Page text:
[2] 1998 Census; 2017 Census data has not been made public yet.

Economic ActivityEconomic Infrastructure

Economic Activity

The economy of the district is essentially agrarian. The major employers[1] of the district are:

  • Agriculture with its Allied Livestock Breeding, Fishing (34%)
  • Manufacturing (3.7%)
  • Construction (36.3%)
  • Wholesale/ Retail Trade, Hotel/ Restaurant (6.3%)
  • Transport, Storage & Communication (2.1%)
  • Community, Social & Personal Services (15.2%)
  • Others (2.4%)

[1] 1998 Census; 2017 Census data has not been made public yet.

Land Use

The following table shows the main land use statistics of the district as per Punjab Development Statistics 2018-19:

Total Area 437,700 HA Reported Area 440,000 HA
Total Cultivated Area 342,000 HA Net Sown 320,000 HA
Current Fallow 22,000 HA Total Uncultivated Area 98,000 HA
Culturable Waste 40,000 HA Forest Area 2,000 HA

Table 1.7 Okara Land Use Statistics

Agriculture

Okara district is famous for its fertile lands, peaceful natural environment, and green fields, planted mainly with potato, tomato, sugarcane, wheat, rice, and maize crops. Orange and mango orchards are also famous. Okara district is famous for its lemon, guava, and grapefruit orchards belonging to the food processing company, Mitchell’s Fruit Farms Limited. The orchards run for about 6 miles, along the Lower Bari Doab Canal (LBDC), from Renala Khurd to the Okara bypass.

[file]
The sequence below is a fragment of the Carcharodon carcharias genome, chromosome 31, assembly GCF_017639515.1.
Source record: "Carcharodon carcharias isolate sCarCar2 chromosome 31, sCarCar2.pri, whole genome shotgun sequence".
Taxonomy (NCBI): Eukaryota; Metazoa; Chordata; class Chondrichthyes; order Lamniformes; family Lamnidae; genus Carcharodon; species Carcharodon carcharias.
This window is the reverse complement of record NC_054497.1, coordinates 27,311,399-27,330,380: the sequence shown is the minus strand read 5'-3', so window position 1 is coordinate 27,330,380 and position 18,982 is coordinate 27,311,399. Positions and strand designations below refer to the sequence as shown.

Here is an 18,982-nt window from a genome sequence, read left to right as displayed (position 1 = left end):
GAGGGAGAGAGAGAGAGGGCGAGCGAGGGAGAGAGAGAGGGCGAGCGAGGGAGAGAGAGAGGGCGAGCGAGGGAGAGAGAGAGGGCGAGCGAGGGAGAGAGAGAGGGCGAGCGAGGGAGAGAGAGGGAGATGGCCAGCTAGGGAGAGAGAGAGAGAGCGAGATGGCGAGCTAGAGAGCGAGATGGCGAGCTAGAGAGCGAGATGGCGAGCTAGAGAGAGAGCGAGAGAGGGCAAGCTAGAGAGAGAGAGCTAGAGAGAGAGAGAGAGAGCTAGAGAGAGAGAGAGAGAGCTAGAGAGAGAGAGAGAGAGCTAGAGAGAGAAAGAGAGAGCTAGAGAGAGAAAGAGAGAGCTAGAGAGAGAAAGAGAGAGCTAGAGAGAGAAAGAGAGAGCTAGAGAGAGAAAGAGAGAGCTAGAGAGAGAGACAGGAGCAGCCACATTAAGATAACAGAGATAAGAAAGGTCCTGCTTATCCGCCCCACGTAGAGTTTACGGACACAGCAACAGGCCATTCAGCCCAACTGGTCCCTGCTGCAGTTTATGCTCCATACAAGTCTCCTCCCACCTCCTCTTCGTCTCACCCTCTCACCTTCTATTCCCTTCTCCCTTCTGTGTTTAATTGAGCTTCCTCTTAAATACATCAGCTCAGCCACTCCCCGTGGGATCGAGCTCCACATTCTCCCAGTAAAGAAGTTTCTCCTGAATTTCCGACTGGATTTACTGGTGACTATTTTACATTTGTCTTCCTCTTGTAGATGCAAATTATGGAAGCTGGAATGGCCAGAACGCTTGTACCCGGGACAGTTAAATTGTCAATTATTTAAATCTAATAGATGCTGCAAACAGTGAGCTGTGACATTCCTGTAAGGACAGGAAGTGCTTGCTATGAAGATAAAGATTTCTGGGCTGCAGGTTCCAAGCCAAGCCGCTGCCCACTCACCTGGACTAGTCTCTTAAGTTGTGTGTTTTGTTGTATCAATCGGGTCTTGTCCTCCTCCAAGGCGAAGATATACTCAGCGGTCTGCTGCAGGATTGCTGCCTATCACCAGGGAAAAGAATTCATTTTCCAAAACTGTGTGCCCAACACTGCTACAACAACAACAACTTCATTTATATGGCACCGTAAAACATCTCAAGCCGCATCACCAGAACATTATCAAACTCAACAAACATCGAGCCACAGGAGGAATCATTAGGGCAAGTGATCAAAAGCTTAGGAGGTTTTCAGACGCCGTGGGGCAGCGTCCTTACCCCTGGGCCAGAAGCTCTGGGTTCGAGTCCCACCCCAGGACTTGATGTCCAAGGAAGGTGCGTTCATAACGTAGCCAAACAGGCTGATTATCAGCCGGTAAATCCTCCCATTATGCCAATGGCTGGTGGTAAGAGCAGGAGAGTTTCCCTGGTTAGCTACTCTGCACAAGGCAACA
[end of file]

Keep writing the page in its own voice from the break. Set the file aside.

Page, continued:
The district belongs to the Northern Irrigated Plains Agro-Ecological Zone of Pakistan. The crops of the district include wheat, cotton, maize, rice, sugarcane, bajra, maash, moong, masoor, jowar, rapeseed, mustard, barley, gram, groundnut, sesanum, sugarbeet, guarseed, linseed, sunflower, and sunn hemp.

The fruits grown in the district include citrus, bananas, mangoes, guavas, pomegranates, jaamun, and phalsa.

The vegetables of the district include chilies, onions, potatoes, tomatoes, coriander, turmeric, garlic, peas, turnip, cauliflower, carrots, okra, cabbage, spinach, radish, cucumber, and mint.

Figure 1.3 Yam Crop, Okara

Figure 1.4 Sesanum Crop

Livestock Breeding

Livestock breeding is the second most important economic activity of the district. The following table shows the livestock population as of the 2010 Livestock Census (included in Punjab Development Statistics 2018-19):